Digital Detox Creates White Space
One of the biggest reasons to try a digital detox is because it helps cultivate white space. In fact, creating more white space is pretty much the core of my slow living aspirations. What is white space? White space is creating room for your soul to breathe (as the eloquent Emily P. Freeman puts it). It’s moments of stillness and a calm mind.?Moments where your mind is free from over-stimulation. When your body can ease into the present moment. This is when your soul begins to quietly speak to you.
I don’t know if it’s more that the soul speaks quietly, or that we’re not trained to listen to it. Either way, calming your mind and removing distractions (ahem, iPhone, we’re lookin at you) will give more space for these messages to bubble to the surface. The soul is always trying to speak to us, to gently guide us toward our life’s purpose. The problem is, our logical mind loves to dominate and control. Our iPhones and social media just give our egoic mind more things to cling to. More to compare to. More mixed messages to take in. More mental clutter. All this serves to do is distract and overwhelm us. We can barely tell which thoughts are our own, and which are given to us from other people. How are we supposed to have clarity in our lives when we barely know which ideas are our own?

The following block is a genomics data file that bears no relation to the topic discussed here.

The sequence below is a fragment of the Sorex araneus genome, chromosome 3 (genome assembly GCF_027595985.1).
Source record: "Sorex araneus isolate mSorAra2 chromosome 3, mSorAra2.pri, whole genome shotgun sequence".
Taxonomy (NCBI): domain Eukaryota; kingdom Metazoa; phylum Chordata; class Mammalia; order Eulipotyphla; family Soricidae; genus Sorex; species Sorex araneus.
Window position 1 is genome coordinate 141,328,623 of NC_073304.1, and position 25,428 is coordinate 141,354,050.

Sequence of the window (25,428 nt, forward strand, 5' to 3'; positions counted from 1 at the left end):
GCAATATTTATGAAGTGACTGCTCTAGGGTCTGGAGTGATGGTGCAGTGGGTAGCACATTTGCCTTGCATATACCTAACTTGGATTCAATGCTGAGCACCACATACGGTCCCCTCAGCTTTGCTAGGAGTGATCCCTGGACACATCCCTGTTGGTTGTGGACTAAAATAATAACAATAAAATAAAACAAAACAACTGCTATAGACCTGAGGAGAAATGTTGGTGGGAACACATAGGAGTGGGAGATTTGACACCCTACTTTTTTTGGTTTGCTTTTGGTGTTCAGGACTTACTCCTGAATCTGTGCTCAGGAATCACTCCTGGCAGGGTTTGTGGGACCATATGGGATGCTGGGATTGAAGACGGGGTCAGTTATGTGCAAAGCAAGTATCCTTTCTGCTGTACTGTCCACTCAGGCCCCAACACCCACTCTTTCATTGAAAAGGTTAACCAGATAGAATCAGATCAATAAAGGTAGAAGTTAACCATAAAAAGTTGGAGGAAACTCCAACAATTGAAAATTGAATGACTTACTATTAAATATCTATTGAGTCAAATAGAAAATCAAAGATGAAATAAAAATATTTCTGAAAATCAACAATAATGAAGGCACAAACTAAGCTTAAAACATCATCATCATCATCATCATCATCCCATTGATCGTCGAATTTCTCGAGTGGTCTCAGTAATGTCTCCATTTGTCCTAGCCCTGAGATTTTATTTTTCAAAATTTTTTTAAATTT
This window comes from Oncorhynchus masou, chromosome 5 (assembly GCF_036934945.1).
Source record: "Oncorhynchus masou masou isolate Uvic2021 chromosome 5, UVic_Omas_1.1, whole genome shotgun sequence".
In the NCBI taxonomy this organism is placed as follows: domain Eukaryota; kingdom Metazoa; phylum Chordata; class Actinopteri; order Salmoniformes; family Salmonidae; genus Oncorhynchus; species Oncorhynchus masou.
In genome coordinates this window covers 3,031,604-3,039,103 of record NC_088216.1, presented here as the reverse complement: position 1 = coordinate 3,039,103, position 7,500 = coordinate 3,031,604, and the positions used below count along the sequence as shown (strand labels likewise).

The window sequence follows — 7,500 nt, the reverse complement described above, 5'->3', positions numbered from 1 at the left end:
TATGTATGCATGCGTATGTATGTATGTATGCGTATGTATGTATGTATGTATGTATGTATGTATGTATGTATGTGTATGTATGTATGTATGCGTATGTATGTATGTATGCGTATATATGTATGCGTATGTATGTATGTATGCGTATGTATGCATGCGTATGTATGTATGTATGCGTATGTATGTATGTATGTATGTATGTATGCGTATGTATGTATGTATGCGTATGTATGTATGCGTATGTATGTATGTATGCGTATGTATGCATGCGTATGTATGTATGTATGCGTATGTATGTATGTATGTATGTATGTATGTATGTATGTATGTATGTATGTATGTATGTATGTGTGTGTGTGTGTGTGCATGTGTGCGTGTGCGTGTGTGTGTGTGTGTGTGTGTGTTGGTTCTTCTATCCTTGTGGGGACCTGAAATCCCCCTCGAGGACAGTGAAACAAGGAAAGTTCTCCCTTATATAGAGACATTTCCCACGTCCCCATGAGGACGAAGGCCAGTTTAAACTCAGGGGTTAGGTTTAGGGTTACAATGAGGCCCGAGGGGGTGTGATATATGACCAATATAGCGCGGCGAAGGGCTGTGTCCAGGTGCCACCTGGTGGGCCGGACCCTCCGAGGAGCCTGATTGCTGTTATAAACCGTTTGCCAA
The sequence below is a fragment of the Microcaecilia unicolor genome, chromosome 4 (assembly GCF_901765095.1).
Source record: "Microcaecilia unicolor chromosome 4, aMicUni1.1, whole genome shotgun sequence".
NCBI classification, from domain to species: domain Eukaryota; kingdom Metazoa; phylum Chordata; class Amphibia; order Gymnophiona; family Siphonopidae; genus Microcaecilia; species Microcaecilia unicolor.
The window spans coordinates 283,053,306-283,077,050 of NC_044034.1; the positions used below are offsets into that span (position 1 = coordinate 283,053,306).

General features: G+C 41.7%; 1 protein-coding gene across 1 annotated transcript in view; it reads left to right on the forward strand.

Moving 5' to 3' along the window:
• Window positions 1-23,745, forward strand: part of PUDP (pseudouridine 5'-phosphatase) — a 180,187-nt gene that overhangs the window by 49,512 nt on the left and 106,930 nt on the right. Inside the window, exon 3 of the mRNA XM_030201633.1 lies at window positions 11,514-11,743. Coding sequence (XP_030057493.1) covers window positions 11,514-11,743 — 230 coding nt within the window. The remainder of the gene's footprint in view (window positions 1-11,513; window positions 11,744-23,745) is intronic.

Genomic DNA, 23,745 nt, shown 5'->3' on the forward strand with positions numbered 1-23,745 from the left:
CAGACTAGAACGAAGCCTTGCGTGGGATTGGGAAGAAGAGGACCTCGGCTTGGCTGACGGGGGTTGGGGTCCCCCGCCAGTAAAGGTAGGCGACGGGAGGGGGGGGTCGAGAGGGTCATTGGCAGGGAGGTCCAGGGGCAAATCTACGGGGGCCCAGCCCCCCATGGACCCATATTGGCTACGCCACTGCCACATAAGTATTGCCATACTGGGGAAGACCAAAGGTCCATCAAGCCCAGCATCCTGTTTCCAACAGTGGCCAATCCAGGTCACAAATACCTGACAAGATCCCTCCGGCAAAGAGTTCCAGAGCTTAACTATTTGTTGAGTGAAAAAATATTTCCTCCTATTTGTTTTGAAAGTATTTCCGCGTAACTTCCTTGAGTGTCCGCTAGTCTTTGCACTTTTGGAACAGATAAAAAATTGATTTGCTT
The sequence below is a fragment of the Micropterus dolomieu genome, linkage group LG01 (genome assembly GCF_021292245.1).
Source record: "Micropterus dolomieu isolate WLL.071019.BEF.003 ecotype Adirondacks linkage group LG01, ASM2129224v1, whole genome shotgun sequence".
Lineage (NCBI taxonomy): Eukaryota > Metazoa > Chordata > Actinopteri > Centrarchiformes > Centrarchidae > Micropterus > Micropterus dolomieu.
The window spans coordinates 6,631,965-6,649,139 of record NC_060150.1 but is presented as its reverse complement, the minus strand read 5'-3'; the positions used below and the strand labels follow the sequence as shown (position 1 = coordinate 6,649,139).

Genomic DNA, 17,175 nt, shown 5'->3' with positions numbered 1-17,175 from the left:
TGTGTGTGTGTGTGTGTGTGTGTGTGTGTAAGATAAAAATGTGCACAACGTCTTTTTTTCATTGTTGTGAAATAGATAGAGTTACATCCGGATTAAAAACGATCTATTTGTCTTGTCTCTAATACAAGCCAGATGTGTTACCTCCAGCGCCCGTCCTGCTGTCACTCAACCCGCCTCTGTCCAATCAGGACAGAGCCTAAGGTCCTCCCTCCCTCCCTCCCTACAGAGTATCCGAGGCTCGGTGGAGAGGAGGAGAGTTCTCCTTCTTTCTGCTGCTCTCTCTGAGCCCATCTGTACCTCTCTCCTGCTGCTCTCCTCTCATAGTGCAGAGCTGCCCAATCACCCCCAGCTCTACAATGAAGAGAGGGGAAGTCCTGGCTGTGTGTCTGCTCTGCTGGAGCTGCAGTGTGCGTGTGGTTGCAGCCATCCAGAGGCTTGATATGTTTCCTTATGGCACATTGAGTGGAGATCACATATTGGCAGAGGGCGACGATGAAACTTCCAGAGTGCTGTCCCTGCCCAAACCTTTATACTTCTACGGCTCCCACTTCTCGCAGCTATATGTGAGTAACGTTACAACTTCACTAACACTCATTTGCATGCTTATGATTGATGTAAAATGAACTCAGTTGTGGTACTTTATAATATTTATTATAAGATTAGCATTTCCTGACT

When you take a break from this barrage of information and overstimulation, it’s easier for your own ideas to flow in. It’s easier to hear the quiet stirrings of your soul.
Text Messages Don’t Require an Instant Response
When we were a few hours into our drive home and cell service returned, I was almost annoyed. Who does my phone think it is to try to rip me away from this beautiful moment? I checked my messages to make sure Roscoe was safe and sound (he was, duh), and couldn’t even bring myself to read all the non-essential texts. Text messages and the such can be sweet, funny, thoughtful little notes, but they sometimes also feel like a burden. Way back when, you’d receive a letter in the mail and respond to it when you had time for a thoughtful reply. With texts, an almost instant reply is expected. For me, I find that if I don’t reply right away, I’ll usually forget as I get wrapped up in other things. Then I sheepishly reply like 3 days later and feel like an asshole. Anyone remember AOL Instant Messenger? I wish there was an away message you could put up for your iPhone. “Thanks for your message! Today I’m staying deeply present in each moment. I’ll reply to your text in the next 72 hours. If it’s urgent, please call and leave a voicemail.”